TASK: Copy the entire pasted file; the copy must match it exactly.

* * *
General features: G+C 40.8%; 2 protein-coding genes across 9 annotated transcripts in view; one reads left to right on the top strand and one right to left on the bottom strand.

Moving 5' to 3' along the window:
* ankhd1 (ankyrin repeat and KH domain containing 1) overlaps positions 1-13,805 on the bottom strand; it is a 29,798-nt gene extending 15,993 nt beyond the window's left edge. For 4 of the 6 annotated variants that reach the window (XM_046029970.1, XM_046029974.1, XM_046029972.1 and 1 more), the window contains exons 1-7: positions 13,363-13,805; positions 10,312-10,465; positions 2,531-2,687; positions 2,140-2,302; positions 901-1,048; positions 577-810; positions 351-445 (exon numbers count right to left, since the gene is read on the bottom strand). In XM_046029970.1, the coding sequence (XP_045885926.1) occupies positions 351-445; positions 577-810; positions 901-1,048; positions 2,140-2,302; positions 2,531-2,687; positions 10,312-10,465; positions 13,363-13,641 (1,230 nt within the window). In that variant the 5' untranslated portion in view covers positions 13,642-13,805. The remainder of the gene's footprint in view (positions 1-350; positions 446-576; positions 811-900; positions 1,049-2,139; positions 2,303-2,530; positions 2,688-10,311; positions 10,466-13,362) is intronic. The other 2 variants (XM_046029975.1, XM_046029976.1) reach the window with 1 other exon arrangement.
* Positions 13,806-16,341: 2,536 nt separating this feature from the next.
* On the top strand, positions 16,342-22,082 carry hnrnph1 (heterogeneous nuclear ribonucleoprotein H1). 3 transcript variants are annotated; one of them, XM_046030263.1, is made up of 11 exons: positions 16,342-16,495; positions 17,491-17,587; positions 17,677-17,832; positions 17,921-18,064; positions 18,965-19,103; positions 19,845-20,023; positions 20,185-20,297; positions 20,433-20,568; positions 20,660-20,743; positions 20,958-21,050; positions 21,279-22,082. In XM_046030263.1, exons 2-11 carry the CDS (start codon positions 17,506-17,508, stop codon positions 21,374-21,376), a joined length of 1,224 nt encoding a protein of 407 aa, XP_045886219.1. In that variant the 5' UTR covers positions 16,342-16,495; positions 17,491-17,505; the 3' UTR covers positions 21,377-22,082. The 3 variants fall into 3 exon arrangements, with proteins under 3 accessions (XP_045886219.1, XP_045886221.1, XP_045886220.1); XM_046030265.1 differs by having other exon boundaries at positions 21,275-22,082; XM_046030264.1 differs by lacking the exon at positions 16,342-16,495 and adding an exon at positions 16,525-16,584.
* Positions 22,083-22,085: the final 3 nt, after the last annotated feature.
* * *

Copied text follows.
General features: G+C 40.8%; 2 protein-coding genes across 9 annotated transcripts in view; one reads left to right on the top strand and one right to left on the bottom strand.

Moving 5' to 3' along the window:
* ankhd1 (ankyrin repeat and KH domain containing 1) overlaps positions 1-13,805 on the bottom strand; it is a 29,798-nt gene extending 15,993 nt beyond the window's left edge. For 4 of the 6 annotated variants that reach the window (XM_046029970.1, XM_046029974.1, XM_046029972.1 and 1 more), the window contains exons 1-7: positions 13,363-13,805; positions 10,312-10,465; positions 2,531-2,687; positions 2,140-2,302; positions 901-1,048; positions 577-810; positions 351-445 (exon numbers count right to left, since the gene is read on the bottom strand). In XM_046029970.1, the coding sequence (XP_045885926.1) occupies positions 351-445; positions 577-810; positions 901-1,048; positions 2,140-2,302; positions 2,531-2,687; positions 10,312-10,465; positions 13,363-13,641 (1,230 nt within the window). In that variant the 5' untranslated portion in view covers positions 13,642-13,805. The remainder of the gene's footprint in view (positions 1-350; positions 446-576; positions 811-900; positions 1,049-2,139; positions 2,303-2,530; positions 2,688-10,311; positions 10,466-13,362) is intronic. The other 2 variants (XM_046029975.1, XM_046029976.1) reach the window with 1 other exon arrangement.
* Positions 13,806-16,341: 2,536 nt separating this feature from the next.
* On the top strand, positions 16,342-22,082 carry hnrnph1 (heterogeneous nuclear ribonucleoprotein H1). 3 transcript variants are annotated; one of them, XM_046030263.1, is made up of 11 exons: positions 16,342-16,495; positions 17,491-17,587; positions 17,677-17,832; positions 17,921-18,064; positions 18,965-19,103; positions 19,845-20,023; positions 20,185-20,297; positions 20,433-20,568; positions 20,660-20,743; positions 20,958-21,050; positions 21,279-22,082. In XM_046030263.1, exons 2-11 carry the CDS (start codon positions 17,506-17,508, stop codon positions 21,374-21,376), a joined length of 1,224 nt encoding a protein of 407 aa, XP_045886219.1. In that variant the 5' UTR covers positions 16,342-16,495; positions 17,491-17,505; the 3' UTR covers positions 21,377-22,082. The 3 variants fall into 3 exon arrangements, with proteins under 3 accessions (XP_045886219.1, XP_045886221.1, XP_045886220.1); XM_046030265.1 differs by having other exon boundaries at positions 21,275-22,082; XM_046030264.1 differs by lacking the exon at positions 16,342-16,495 and adding an exon at positions 16,525-16,584.
* Positions 22,083-22,085: the final 3 nt, after the last annotated feature.